GEAR UP in the News

Westmoreland County Schools in Virginia highlighted GEAR UP’s work over the last couple years, including services GEAR UP offers and students who attended the Annual NCCEP/GEAR UP Conference.

Berea College, which runs two GEAR UP grants, is expanding its work with low-income students through a recently funded Promise Neighborhood Grant for work in Knox County, funded by the U.S. Department of Education.

In Kansas, KU GEAR UP has a mentoring program to help students explore possible futures. Students describe the experience mentoring has had in their lives.

At Thursday’s Madison County Board of Education meeting, board members heard stories from three local high school seniors who have been involved in the district’s GEAR UP (Gaining Early Awareness and Readiness for Undergraduate Programs).

All three praised the program and the impact of having valuable resources and helpful representatives at their disposal.

GEAR UP is a discretionary grant program designed to increase the number of low-income students who are prepared to enter and succeed in postsecondary education. GEAR UP provides six-year grants to states and partnerships to provide services at high-poverty middle and high schools.

GEAR UP grantees provide valuable resources and assistance  to students beginning in middle school and following them through high school and graduation.

Terry Hosler, GEAR UP coordinator for Madison County, said now that the program is in its sixth year in the county, the impact of the program on student’s lives are more apparent.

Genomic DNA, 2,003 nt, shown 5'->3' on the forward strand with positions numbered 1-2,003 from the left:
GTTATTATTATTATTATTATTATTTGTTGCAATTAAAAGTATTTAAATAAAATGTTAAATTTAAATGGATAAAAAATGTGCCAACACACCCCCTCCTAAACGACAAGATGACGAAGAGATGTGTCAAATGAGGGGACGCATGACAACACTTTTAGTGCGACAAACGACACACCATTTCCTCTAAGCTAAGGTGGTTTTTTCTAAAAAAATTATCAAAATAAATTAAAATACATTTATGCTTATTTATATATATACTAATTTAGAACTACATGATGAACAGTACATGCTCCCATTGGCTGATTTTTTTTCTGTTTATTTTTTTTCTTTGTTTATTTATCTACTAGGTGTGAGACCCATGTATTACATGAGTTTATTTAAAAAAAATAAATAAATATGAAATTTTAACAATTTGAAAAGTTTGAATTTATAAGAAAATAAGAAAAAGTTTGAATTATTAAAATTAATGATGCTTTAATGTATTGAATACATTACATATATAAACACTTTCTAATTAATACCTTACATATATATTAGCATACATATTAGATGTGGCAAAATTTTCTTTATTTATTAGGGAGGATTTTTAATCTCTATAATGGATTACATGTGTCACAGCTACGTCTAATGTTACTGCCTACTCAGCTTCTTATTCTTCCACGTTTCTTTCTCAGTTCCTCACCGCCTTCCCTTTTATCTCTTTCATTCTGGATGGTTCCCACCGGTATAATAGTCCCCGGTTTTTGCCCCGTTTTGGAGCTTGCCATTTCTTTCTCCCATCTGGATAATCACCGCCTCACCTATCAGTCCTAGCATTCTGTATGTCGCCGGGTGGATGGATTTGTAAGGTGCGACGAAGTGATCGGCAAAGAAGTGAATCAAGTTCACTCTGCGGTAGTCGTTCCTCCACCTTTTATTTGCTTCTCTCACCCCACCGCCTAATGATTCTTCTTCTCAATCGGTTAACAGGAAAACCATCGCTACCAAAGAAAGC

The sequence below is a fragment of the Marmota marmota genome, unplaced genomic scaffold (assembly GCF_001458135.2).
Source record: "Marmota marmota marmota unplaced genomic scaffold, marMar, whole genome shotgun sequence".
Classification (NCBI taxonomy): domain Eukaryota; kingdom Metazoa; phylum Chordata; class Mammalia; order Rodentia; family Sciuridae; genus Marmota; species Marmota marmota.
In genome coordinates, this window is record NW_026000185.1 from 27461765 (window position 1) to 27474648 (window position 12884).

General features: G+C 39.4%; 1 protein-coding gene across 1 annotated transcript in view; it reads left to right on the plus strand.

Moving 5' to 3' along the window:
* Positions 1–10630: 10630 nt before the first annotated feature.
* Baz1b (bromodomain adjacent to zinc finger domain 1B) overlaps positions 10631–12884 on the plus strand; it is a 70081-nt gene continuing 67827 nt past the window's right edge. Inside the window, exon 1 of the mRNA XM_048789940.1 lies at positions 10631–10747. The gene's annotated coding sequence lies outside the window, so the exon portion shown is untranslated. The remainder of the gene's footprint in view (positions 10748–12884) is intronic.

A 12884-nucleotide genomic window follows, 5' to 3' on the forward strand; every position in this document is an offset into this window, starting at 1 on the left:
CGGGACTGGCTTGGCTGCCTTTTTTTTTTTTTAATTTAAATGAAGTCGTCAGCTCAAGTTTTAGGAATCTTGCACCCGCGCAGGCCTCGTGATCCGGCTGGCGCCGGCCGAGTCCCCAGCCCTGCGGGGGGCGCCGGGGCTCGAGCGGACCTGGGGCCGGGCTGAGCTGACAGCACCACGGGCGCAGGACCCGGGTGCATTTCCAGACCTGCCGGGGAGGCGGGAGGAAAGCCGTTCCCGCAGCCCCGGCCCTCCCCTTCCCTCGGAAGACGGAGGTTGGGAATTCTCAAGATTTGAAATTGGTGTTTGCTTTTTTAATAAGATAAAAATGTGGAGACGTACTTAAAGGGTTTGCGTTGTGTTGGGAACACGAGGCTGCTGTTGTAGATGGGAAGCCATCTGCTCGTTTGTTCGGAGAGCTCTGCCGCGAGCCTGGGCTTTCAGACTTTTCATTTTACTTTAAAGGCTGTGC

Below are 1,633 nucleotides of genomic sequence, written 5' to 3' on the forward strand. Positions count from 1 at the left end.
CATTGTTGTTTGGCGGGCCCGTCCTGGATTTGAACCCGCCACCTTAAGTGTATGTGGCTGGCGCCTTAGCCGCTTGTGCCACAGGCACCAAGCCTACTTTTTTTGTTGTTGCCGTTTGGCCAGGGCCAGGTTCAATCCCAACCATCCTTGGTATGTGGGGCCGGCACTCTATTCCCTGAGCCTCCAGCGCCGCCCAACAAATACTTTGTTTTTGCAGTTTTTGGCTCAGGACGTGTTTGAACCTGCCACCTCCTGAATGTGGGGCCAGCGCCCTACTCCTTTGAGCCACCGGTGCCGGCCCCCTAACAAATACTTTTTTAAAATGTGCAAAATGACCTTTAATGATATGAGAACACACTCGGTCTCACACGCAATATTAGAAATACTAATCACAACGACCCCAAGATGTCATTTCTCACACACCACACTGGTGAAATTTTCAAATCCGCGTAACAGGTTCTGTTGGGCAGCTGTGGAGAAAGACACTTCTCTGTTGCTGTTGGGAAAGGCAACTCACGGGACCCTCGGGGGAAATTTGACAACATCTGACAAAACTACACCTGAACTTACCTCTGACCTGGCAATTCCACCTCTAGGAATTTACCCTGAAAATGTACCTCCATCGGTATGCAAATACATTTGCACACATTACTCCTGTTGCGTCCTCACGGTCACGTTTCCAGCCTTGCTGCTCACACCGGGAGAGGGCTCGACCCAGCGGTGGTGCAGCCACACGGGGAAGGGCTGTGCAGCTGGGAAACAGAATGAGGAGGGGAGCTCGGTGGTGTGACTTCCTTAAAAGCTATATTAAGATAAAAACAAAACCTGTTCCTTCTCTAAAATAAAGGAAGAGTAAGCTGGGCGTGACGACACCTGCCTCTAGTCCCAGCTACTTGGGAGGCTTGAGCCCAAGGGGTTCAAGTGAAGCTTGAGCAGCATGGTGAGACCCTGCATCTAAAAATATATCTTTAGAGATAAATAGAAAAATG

“You have all the numbers and records in front of you,” Hosler told board members. “But I always prefer to hear from the student, so I decided to bring three seniors who have been involved with GEAR UP with me tonight to share with you how they have been affected by the program.

Ninth grade students and parents from Barbour County High School attended the GEAR UP Alabama Day sponsored by Troy University last week.

The county school students enjoyed a full day of activities, which began with registration and check-in at the Crosby Theater. After checking in, the students were given presentations on what to do to prepare for college, the admissions process, college finances, and also received encouraging remarks from Dr. Veronique Zimmerman-Brown, of the University of Alabama at Birmingham School of Education, and the Gear Up Alabama Project Director.

New Jersey GEAR UP at Salem Community College named Destiny Bush as the project director. Bush is a first-generation college student and holds a master’s degree in education from Washington State University and a bachelor’s in criminal justice from Stockton University.

An estimated 75 percent of Americans live paycheck to paycheck, according to officials with the Texas Partners Federal Credit Union.

It’s a reality check that some local high school students got on Wednesday thanks to a real life simulation fair.

It was hosted by the Gaining Early Awareness and Readiness for Undergraduate Programs (GEAR UP), in partnership with the Texas Partners Federal Credit Union.

About 200 students from the Killeen and Lampasas Independent School Districts learned about budgeting, the cost of living, and the importance of choosing a career that matches up with the type of lifestyle a student wants to have.

At the reality fair, students were randomly given a career and salary to live by, complete with monthly taxes and other expenses.

The goal for each student was to keep a balanced budget.

When Yvette Rooks, MD, CAQ, FAAFP, assistant professor, University of Maryland School of Medicine, was growing up in the Bronx, N.Y., she had very few role models and even as the daughter of two police officers, had a penchant for getting into trouble.